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An important set of documents regarding the fraudulous activities in Ukraine

We have been informed that the web plateforme www.transparencyreport.org publishes an important set of documents regarding the fraudulous activities in Ukraine operated by the former PMs Pavlo LAZARENKO and Yulia TYMOCHENKO, today candidate for the presidential elections in Ukraine. If they are validated, these documents could strongly help the current and future government of Ukraine and their allies to recover important and missappropriated assets.

These very detailed banking documents, which seems to be originals, involve companies and banks especially in Switzerland, United States, the UK, Antigua and Barbuda and Cyprus.

Given the short time left before the presidential elections in Ukraine, that will take place on the current 25th of May, we considered important to notify you about it.

Official website of TransparencyReport.org

Selection of Research & Books
Le Petit Dictionnaire Enervé de la Mafia

Fabrice RIZZOLI: Petit Dictionnaire énervé de la Mafia, Les Éditions de l’Opportun, février 2012, ISBN 978-2-36075-078-8, EUR 12.26

Traditional Organized Crime in the Modern World:
How Triad Societies Respond to Socioeconomic Change

TW Lo, Sharon Ingrid Kwok
4 Traditional Organized Crime in the Modern World 79 Thailand, the Philippines, and South Africa
(Curtis et al. 2003). … In addition, the research does not provide detailed evidence to support the
level of involvement of the triads in these transnational organized criminal activities. …

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Implementing FATF standards in developing countries and financial inclusion :
Findings and guidelines

This report, emanating from a project commissioned by the FIRST Initiative, considers the impact of the implementation of Anti-Money Laundering (AML) and Combating the Financing of Terrorism (CFT) controls on financial inclusion in five countries (Indonesia, Kenya, Mexico, Pakistan and South Africa). Based on these findings, it develops a set of guidelines to assist the authorities in developing countries to design effective AML/CFT regimes that are compliant with Financial Action Task Force (FATF) standards and supports financial inclusion.

The report and guidelines will be of benefit to countries striving towards the dual goals of protecting their institutions against money laundering and the financing of terrorism as well as extending financial inclusion, irrespective of whether protective measures are being considered in the process of implementing or amending AML/CFT controls to meet the Forty Nine Recommendations of the FATF or in order to meet other, related international requirements, such as those set out in the 2000 United Nations Convention on Transnational Organised Crime or the 2003 United Nations Convention Against Corruption.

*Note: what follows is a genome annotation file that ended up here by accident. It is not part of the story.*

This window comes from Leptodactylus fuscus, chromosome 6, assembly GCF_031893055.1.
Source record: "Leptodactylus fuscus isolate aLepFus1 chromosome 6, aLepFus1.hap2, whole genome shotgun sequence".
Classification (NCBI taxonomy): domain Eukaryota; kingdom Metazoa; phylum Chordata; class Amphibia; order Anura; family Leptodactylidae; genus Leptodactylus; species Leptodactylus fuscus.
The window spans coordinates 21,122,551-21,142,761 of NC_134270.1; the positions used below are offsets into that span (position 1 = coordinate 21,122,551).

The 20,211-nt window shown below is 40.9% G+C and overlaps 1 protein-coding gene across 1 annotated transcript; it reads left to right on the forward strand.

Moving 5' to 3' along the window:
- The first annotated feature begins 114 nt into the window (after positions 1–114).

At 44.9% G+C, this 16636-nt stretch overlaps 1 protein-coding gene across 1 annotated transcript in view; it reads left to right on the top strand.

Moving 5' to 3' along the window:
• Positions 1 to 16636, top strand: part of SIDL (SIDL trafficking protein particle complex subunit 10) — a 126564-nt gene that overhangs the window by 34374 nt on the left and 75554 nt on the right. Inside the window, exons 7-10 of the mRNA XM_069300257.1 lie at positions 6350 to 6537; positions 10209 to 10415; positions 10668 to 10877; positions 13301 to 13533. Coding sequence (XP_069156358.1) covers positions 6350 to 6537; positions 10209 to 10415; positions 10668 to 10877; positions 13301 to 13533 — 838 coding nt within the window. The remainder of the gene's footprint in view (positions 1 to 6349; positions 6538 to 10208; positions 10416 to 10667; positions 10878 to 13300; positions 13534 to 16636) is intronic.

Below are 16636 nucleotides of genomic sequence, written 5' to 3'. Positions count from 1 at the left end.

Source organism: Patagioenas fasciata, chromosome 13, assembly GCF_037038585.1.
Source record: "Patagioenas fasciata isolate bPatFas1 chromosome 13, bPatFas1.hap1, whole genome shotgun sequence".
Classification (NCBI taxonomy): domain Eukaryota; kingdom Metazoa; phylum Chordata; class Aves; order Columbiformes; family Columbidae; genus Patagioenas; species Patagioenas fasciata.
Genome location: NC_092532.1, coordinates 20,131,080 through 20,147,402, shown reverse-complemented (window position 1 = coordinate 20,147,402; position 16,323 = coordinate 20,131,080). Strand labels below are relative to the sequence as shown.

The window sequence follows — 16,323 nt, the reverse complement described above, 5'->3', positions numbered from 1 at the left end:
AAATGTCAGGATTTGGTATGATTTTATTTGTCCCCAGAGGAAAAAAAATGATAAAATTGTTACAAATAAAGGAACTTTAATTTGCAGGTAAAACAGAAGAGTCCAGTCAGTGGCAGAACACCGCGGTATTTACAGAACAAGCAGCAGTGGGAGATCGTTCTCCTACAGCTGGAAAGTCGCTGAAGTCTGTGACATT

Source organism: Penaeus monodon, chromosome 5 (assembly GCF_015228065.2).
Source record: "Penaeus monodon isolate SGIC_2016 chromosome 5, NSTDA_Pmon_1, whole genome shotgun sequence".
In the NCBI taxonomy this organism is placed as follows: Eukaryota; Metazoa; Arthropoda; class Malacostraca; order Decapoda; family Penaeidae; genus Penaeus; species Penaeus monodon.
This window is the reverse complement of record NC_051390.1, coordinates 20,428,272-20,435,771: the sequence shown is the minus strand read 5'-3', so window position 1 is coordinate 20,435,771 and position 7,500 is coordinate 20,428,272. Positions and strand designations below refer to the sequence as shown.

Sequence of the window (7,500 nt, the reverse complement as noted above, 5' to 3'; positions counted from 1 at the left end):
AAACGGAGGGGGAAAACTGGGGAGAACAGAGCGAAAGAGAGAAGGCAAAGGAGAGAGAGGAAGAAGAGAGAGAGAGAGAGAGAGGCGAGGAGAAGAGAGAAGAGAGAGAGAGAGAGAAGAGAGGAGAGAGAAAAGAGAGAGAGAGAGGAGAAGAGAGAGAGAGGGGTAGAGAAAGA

The project was supervised and guided by a steering committee consisting of representatives from the FIRST Management Unit, World Bank, International Monetary Fund (IMF), the UKs Department for International Development (DFID), the Consultative Group to Assist the Poor (CGAP), the South African National Treasury, the FinMark Trust and Professor Nikos Passas, an acknowledged world expert on AML/CFT standards and implementation.

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The Market as Criminal and Criminals in the Market:
Reducing Opportunities for Organised Crime in the International Antiquities Market

What is the relationship between organised crime and the antiquities market? There are two senses in which we can use the term organised crime here. In the first sense, we can see the international market in illicit antiquities as a criminal market (Polk 2000), organised into a structure of relations between thieves, smugglers, facilitators, sellers, and buyers of illicit commodities. We might therefore suggest that this illicit part of the trade is an example of organised crime. That argument could proceed without reference to the presence of conventionally stereotyped organised criminals in the market, in the sense of groups or networks of professional criminals who use violence and corruption in the pursuit of illegal financial gain.

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The Role of Auditors:
Research into Organised Crime and Money Laundering

« This paper is part of a larger project into the nature of organised crime in member states of the Southern African Development Community (SADC), a topic that is currently of key concern to the Institute for Security Studies (ISS). The starting point was an interest in exploring new ways to monitor the relationship between criminal networks and legitimate business in the region. This led to the idea that members of the auditing profession may be strategically placed to have a unique insight into a specific aspect of organised crime, namely money laundering. If the hypothesis was correct and it was found that auditors do have a good insight into money laundering, then it was hoped that future surveys could draw on this expertise in doing so, it would help develop triangulation techniques that are so important in this field. »

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